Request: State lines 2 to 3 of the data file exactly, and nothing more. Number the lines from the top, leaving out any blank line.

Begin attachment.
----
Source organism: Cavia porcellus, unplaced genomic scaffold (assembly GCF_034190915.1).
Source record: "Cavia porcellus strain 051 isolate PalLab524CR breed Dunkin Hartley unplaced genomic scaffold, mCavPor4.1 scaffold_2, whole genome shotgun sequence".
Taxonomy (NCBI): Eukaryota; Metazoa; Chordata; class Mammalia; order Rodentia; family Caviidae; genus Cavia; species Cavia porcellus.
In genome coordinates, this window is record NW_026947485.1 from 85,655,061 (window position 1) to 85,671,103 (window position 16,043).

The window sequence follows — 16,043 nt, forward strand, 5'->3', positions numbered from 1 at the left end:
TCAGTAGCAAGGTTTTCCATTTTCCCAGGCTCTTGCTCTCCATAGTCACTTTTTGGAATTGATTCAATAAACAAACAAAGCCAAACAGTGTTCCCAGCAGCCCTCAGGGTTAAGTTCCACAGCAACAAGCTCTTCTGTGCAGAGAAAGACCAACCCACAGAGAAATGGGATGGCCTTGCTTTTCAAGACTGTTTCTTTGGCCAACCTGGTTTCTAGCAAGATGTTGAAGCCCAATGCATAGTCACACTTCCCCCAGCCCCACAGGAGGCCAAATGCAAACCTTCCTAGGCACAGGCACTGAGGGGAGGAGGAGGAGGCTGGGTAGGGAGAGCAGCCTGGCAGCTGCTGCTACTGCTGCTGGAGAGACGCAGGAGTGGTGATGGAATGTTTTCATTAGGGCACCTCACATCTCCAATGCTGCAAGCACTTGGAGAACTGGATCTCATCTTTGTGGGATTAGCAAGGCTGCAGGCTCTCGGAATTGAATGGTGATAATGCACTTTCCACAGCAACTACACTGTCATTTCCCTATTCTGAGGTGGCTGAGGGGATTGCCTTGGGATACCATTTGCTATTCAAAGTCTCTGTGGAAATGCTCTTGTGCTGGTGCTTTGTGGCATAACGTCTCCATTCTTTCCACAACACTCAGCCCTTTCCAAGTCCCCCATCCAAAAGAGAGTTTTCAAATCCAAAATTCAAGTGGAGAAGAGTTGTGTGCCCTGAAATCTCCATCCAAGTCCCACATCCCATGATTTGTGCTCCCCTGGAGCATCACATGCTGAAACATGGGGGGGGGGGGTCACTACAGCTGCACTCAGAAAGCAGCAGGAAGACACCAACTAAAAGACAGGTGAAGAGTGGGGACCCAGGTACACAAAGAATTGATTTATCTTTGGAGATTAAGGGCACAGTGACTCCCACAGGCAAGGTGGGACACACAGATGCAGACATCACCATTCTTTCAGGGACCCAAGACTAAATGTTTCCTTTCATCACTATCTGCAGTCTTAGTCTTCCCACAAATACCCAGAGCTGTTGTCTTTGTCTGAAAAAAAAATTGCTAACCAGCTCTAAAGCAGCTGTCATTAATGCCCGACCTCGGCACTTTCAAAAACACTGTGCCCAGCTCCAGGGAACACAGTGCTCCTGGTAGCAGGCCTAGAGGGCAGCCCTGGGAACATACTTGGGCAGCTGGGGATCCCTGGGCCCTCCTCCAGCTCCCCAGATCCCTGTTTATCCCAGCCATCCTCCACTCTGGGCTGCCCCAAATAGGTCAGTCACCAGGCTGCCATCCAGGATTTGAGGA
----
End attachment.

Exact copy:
Source record: "Cavia porcellus strain 051 isolate PalLab524CR breed Dunkin Hartley unplaced genomic scaffold, mCavPor4.1 scaffold_2, whole genome shotgun sequence".
Taxonomy (NCBI): Eukaryota; Metazoa; Chordata; class Mammalia; order Rodentia; family Caviidae; genus Cavia; species Cavia porcellus.